By the way, traffic begins backing up when system segments hit LOS D.
The "Traffic Description" for LOS D includes "congestion/delay" as "minimal to substantial" and "approaches unstable flow, heavy volumes, very limited freedom to maneuver." The next lower, LOS E, describes "congestion/delay" as "significant" and "maneuverability and psychological comfort extremely poor." LOS F describes congestion as "considerable to severe" and "stop and go" with "long queues forming behind breakdown points."

That "favorite" sentence is from state legislation (AB2419) adopted in November of 1997 on Congestion Management Program requirements. Not much of a requirement is it?

The recently released Draft Regional Transportation Plan prepared by SANDAG, which includes a required update to our region's Congestion Management Plan, provides no significant congestion management policy changes - nor reports any results related to monitoring its progress over time.

Without linkages between funding and performance, our transportation systems can only be expected to produce great demands for tax increases without any rational accountability for performance. As a matter of fact, agencies are demanding more funding while at the same time declaring the performance will continue - to put in indelicately - to suck. And they are doing no substantive analysis of alternative program mixes or approaches to do better.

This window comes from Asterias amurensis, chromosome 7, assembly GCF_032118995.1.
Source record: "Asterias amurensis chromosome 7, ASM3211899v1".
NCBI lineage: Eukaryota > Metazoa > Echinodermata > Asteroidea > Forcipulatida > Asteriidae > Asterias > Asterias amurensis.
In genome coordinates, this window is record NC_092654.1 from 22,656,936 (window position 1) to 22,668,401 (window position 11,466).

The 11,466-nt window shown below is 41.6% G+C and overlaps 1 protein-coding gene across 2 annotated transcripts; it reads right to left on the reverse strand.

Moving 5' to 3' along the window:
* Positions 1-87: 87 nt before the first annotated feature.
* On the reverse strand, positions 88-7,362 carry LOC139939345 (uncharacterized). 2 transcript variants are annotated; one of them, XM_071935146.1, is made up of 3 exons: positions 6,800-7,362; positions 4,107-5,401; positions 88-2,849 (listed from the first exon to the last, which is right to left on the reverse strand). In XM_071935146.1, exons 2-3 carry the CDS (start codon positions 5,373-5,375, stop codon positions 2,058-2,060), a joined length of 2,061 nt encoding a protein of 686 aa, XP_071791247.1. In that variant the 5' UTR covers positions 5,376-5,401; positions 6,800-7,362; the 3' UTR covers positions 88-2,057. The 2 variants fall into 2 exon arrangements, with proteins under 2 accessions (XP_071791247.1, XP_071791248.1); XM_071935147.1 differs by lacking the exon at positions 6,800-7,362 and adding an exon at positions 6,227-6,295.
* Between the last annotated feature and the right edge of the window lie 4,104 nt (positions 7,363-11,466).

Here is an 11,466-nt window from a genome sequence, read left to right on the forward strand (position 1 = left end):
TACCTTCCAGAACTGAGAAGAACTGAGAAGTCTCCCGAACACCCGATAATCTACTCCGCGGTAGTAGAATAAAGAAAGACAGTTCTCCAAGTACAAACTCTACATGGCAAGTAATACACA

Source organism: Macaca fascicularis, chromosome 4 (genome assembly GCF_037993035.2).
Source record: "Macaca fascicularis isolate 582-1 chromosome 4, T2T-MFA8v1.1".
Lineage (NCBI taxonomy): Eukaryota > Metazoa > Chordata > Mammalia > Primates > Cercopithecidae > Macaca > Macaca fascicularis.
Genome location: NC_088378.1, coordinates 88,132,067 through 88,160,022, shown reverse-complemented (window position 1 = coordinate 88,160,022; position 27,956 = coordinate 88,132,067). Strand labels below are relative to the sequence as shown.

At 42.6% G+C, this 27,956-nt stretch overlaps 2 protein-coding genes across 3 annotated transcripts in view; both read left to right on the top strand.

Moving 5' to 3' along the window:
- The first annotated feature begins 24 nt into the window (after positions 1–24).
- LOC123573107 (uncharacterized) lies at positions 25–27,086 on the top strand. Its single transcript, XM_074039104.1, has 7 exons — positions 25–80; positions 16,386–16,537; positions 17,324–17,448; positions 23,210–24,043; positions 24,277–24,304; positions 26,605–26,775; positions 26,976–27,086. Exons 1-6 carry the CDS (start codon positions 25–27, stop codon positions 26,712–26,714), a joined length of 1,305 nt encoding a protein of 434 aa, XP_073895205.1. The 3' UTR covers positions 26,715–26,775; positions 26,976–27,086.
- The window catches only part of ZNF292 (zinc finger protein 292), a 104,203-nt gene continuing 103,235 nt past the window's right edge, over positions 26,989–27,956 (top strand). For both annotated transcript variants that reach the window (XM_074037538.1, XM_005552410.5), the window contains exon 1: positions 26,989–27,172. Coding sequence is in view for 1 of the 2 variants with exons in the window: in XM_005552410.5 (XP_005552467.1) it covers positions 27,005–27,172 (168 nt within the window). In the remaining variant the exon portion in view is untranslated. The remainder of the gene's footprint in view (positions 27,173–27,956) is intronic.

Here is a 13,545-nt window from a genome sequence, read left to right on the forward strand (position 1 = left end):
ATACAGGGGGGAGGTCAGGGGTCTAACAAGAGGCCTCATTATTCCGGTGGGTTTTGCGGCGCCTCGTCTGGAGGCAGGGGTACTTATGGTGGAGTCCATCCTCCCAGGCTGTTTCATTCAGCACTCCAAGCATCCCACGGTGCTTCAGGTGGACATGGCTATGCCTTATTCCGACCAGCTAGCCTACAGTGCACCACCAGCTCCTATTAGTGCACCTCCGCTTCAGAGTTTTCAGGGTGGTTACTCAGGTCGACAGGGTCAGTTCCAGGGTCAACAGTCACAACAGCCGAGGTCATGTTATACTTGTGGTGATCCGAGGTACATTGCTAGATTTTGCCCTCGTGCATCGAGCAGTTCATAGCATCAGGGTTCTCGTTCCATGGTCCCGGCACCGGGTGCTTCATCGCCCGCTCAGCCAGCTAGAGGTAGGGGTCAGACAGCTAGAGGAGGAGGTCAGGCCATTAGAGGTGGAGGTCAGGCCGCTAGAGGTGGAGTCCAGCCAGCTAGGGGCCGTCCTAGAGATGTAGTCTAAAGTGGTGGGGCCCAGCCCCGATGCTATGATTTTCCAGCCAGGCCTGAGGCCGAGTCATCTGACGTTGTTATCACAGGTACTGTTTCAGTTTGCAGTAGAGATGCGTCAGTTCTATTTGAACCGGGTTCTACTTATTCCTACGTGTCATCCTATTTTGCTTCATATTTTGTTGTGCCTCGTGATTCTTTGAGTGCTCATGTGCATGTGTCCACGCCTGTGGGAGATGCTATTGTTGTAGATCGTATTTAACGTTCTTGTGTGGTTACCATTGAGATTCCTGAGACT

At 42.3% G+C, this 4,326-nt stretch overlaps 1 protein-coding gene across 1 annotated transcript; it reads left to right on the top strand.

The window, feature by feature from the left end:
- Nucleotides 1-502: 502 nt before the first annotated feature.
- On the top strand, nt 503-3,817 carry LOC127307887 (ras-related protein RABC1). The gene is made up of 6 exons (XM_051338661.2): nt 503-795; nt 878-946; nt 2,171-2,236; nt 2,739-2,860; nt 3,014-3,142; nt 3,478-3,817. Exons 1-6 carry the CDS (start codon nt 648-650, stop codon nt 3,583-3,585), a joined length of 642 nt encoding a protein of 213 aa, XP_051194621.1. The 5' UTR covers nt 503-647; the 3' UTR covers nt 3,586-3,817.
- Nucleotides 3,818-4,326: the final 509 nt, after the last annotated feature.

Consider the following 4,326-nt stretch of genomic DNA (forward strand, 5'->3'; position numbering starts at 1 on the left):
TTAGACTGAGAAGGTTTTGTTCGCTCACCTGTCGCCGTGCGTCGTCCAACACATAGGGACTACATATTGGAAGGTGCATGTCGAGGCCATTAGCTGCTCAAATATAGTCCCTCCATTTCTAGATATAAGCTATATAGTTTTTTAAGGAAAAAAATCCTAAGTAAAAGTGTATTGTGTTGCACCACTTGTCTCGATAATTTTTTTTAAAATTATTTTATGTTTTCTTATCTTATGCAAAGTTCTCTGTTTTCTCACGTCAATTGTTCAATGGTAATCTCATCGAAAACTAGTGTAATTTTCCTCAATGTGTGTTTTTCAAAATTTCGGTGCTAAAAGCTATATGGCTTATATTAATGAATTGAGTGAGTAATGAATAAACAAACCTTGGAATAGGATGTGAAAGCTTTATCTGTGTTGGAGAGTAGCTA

While some are calling for easy approval and extension of transportation-related TransNet sales taxes, we should say no more tax increases without real standards. Such standards should preclude environmentally destructive options. Such standards should set market-based, competitive service levels in terms regular citizens can understand and deal with.

While state law sets low standards, there is nothing precluding local agencies and related elected and appointed officials from setting them higher. They just haven't.

The SANDAG equivalent to our north, the Southern California Association of Governments (SCAG), initiated such a process, noting, "Old style engineering measures like Level of Service (LOS) may say a lot to a technical person, but they don't convey information to the general public." SCAG at least moved to establish "Performance Indicators" that consider transportation from a "user's perspective" stating that "Every day, millions of users consider rush hour congestion, speeds, ease of reliability of service, parking costs and other factors before making trip choices. SCAG's Performance Indicators are based on these 'common sense' criteria."